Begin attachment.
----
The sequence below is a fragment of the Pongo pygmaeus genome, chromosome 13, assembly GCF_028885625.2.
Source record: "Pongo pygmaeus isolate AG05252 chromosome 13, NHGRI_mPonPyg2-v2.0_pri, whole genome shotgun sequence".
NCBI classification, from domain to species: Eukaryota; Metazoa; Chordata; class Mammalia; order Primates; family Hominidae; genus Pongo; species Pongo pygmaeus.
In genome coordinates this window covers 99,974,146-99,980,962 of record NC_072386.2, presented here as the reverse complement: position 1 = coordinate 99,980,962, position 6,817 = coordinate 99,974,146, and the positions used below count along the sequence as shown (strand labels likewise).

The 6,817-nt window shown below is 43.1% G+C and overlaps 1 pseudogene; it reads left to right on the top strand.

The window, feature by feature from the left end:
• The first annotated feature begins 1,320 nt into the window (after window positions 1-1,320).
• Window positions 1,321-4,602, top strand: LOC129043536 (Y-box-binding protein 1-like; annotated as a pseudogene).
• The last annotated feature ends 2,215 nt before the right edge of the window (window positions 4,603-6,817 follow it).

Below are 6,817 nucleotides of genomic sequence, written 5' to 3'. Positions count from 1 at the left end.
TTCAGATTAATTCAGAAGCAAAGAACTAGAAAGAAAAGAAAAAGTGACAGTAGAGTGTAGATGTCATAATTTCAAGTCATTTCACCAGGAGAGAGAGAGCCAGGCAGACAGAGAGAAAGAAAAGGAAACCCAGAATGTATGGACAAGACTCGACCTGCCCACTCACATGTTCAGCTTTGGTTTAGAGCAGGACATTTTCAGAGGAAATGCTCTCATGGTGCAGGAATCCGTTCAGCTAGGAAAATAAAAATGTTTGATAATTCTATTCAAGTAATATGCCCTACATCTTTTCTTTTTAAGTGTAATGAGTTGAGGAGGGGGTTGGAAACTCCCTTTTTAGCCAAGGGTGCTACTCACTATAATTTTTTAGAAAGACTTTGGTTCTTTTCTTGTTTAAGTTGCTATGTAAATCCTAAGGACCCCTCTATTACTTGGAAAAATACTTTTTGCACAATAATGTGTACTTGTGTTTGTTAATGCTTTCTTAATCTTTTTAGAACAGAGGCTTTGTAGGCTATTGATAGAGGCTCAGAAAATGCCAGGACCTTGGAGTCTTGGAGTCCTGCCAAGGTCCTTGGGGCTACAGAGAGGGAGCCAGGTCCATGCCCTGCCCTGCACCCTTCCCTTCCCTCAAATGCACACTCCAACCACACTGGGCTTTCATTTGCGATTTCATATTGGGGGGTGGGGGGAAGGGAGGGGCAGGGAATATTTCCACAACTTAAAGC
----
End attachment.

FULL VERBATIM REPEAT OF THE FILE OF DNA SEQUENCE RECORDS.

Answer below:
The sequence below is a fragment of the Pongo pygmaeus genome, chromosome 13, assembly GCF_028885625.2.
Source record: "Pongo pygmaeus isolate AG05252 chromosome 13, NHGRI_mPonPyg2-v2.0_pri, whole genome shotgun sequence".
NCBI classification, from domain to species: Eukaryota; Metazoa; Chordata; class Mammalia; order Primates; family Hominidae; genus Pongo; species Pongo pygmaeus.
In genome coordinates this window covers 99,974,146-99,980,962 of record NC_072386.2, presented here as the reverse complement: position 1 = coordinate 99,980,962, position 6,817 = coordinate 99,974,146, and the positions used below count along the sequence as shown (strand labels likewise).

The 6,817-nt window shown below is 43.1% G+C and overlaps 1 pseudogene; it reads left to right on the top strand.

The window, feature by feature from the left end:
• The first annotated feature begins 1,320 nt into the window (after window positions 1-1,320).
• Window positions 1,321-4,602, top strand: LOC129043536 (Y-box-binding protein 1-like; annotated as a pseudogene).
• The last annotated feature ends 2,215 nt before the right edge of the window (window positions 4,603-6,817 follow it).

Below are 6,817 nucleotides of genomic sequence, written 5' to 3'. Positions count from 1 at the left end.
TTCAGATTAATTCAGAAGCAAAGAACTAGAAAGAAAAGAAAAAGTGACAGTAGAGTGTAGATGTCATAATTTCAAGTCATTTCACCAGGAGAGAGAGAGCCAGGCAGACAGAGAGAAAGAAAAGGAAACCCAGAATGTATGGACAAGACTCGACCTGCCCACTCACATGTTCAGCTTTGGTTTAGAGCAGGACATTTTCAGAGGAAATGCTCTCATGGTGCAGGAATCCGTTCAGCTAGGAAAATAAAAATGTTTGATAATTCTATTCAAGTAATATGCCCTACATCTTTTCTTTTTAAGTGTAATGAGTTGAGGAGGGGGTTGGAAACTCCCTTTTTAGCCAAGGGTGCTACTCACTATAATTTTTTAGAAAGACTTTGGTTCTTTTCTTGTTTAAGTTGCTATGTAAATCCTAAGGACCCCTCTATTACTTGGAAAAATACTTTTTGCACAATAATGTGTACTTGTGTTTGTTAATGCTTTCTTAATCTTTTTAGAACAGAGGCTTTGTAGGCTATTGATAGAGGCTCAGAAAATGCCAGGACCTTGGAGTCTTGGAGTCCTGCCAAGGTCCTTGGGGCTACAGAGAGGGAGCCAGGTCCATGCCCTGCCCTGCACCCTTCCCTTCCCTCAAATGCACACTCCAACCACACTGGGCTTTCATTTGCGATTTCATATTGGGGGGTGGGGGGAAGGGAGGGGCAGGGAATATTTCCACAACTTAAAGC